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Summary:

Google has had to change the way its Chinese website operates, after the government there threatened to remove the company’s licence. But one expert in China says the real problem is Google’s competitor, Baidu, and the fact that its ongoing censorship is backed by U.S. investors.

While Google continues to try and maintain a foothold in China — it was recently forced to change the way its Chinese website operates, after the government threatened to remove the company’s license — one expert in Chinese censorship says the real problem is actually Google’s competitor, Baidu. Baidu is working closely with the Chinese government to monitor and censor users, and U.S. investors and advisors are partly to blame for backing the company, says Rebecca MacKinnon, the co-founder of Global Voices Online and a former fellow with Harvard’s Berkman Center for Internet and Society.

MacKinnon testified today before the U.S.-China Economic and Security Review Commission at its hearing on “China’s Information Control Practices and the Implications for the United States.” In a blog post, she described her testimony and also posted a PDF of what she planned to tell the commission. In effect, she argues that by financing Baidu — which has an estimated 63 percent of the search market in China — and allowing it to continue collaborating with the Chinese government, U.S. investors are setting a bad example and making it harder for that country’s technology industry to resist government pressure to censor and monitor users.

The American investment community has so far been willing to fund Chinese innovation in censorship technologies and systems without complaint or objection. Under such circumstances, Chinese industry leaders have little incentive and less encouragement to resist government demands.

MacKinnon also describes how the government’s behavior towards Google — as well as its recent release of a white paper praising the use of social-media tools such as as Twitter (which China routinely blocks) — is an exercise in a new strategy she calls networked authoritarianism. In addition to well-known tools of censorship such as the “Great Firewall of China,” MacKinnon says, there is also a coordinated process of delegating censorship to the private sector, while appearing to be open to new tools and Internet services. This is the system that Baidu is a key player in, she says.

MacKinnon notes in her testimony before the Economic and Security Review Commission that Baidu has two U.S. directors on its board (they are William Decker, a former partner with PricewaterhouseCoopers, and Greg Penner, a partner with a California investment firm called Madrone Capital Partners), and that “U.S. investors provided much of Baidu’s
startup capital [and] U.S. institutional investors own significant stakes in the company.” Among those institutions are mutual funds such as Fidelity Management and Morgan Stanley Asset Management.

Baidu also recently got a $50 million investment from Providence Equity Partners, backers of the streaming-video service Hulu, to start its own Chinese version of the video site. MacKinnon says that she isn’t advocating that U.S. investors pull out of China or stop investing in companies there, just that investors “should be clear about what kind of innovation they are financing.”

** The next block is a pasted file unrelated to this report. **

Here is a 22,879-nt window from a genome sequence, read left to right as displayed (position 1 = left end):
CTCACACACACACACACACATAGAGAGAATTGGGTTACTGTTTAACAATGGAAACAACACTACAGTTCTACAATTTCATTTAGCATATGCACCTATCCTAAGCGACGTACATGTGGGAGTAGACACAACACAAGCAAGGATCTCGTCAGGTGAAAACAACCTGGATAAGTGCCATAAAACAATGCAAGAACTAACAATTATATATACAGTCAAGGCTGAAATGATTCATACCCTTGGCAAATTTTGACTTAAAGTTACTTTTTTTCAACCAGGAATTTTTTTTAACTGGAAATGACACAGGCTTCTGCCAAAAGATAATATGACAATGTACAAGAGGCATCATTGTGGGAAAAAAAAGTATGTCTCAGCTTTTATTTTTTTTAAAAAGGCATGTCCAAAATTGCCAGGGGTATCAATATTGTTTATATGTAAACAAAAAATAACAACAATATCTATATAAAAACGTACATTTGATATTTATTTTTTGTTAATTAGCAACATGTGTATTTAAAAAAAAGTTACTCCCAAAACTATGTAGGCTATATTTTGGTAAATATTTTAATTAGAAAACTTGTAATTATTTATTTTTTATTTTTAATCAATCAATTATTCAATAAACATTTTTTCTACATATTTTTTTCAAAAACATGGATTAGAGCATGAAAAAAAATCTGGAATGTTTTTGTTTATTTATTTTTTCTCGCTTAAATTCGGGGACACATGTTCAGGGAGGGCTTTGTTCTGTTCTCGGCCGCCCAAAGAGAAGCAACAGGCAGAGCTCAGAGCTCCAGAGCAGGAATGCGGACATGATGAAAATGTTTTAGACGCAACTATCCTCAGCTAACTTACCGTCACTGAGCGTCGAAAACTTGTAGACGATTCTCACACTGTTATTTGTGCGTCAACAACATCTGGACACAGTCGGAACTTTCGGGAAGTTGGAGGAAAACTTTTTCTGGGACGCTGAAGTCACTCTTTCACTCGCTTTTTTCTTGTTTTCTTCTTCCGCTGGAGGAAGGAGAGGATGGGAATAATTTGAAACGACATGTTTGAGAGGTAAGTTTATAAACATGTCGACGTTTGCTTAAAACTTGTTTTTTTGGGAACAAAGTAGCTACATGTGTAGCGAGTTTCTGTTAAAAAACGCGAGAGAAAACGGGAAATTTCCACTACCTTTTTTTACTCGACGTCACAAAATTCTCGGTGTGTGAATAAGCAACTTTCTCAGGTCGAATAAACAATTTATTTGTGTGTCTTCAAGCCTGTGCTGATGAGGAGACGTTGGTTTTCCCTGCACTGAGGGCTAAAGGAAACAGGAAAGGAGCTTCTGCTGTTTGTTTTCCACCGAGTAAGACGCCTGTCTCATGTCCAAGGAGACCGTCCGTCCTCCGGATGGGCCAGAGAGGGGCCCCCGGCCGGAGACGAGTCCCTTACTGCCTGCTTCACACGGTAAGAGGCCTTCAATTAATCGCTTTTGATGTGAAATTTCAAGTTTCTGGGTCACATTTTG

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Post and thumbnails courtesy of Flickr user exfordy

  1. abouttime.com Wednesday, June 30, 2010

    About time that you figured out what is going on here. No incentive for these investors to back out because as long as the baidu-china inc collaboration continues, the more powerful baidu becomes leading to a higher stock value. The original investors knew well before baidu’s ipo that China would NEVER allow an outside search engine to dominate. NEVER. This is common knowledge.

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  2. Many people are investing in censorship in China, because when money is involved ethics go out the window. The comment below is just typical – China would never allow a foreign company to dominate, and this is just meant to be accepted as ok. It’s jingoism.

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    1. abouttime.com Thursday, July 1, 2010

      @xiaomoogle: It’s meant to be accepted as OK as long as some outside party makes a LOT of money. But if everyone were to lose money, ethics would come back through the window, albeit for the purpose of trying to make money.

      Ethics only comes into play only if it leads to profits. Can’t make money ethically? Throw out ethics! Jongoism screwing everbody? Bring back ethics. In other words, money/profit is the goal and any behavior is acceptable as long as it supports this goal.

      Why do you think the guys on wall street ruined the entire economy? because they could make a lot of money even if they failed.

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  3. In my opinion, the Great Firewall is pure protectionism and I’m surprised that China hasn’t already been brought to the WTO.

    If you wanna see which websites are currently blocked in China, check out http://www.greatfirewall.biz

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  4. Any more Cold War ideology you care to revive?

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